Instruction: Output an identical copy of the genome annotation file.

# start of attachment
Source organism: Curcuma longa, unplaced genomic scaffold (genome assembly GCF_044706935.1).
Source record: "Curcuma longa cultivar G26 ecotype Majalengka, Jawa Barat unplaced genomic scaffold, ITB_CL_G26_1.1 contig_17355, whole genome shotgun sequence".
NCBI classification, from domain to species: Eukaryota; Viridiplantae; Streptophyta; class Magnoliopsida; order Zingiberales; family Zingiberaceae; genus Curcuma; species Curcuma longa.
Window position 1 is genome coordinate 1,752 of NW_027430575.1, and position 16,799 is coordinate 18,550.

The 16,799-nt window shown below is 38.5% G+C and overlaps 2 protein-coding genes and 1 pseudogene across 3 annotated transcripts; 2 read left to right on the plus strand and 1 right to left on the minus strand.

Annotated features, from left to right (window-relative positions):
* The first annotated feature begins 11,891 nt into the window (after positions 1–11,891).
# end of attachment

Source organism: Curcuma longa, unplaced genomic scaffold (genome assembly GCF_044706935.1).
Source record: "Curcuma longa cultivar G26 ecotype Majalengka, Jawa Barat unplaced genomic scaffold, ITB_CL_G26_1.1 contig_17355, whole genome shotgun sequence".
NCBI classification, from domain to species: Eukaryota; Viridiplantae; Streptophyta; class Magnoliopsida; order Zingiberales; family Zingiberaceae; genus Curcuma; species Curcuma longa.
Window position 1 is genome coordinate 1,752 of NW_027430575.1, and position 16,799 is coordinate 18,550.

The 16,799-nt window shown below is 38.5% G+C and overlaps 2 protein-coding genes and 1 pseudogene across 3 annotated transcripts; 2 read left to right on the plus strand and 1 right to left on the minus strand.

Annotated features, from left to right (window-relative positions):
* The first annotated feature begins 11,891 nt into the window (after positions 1–11,891).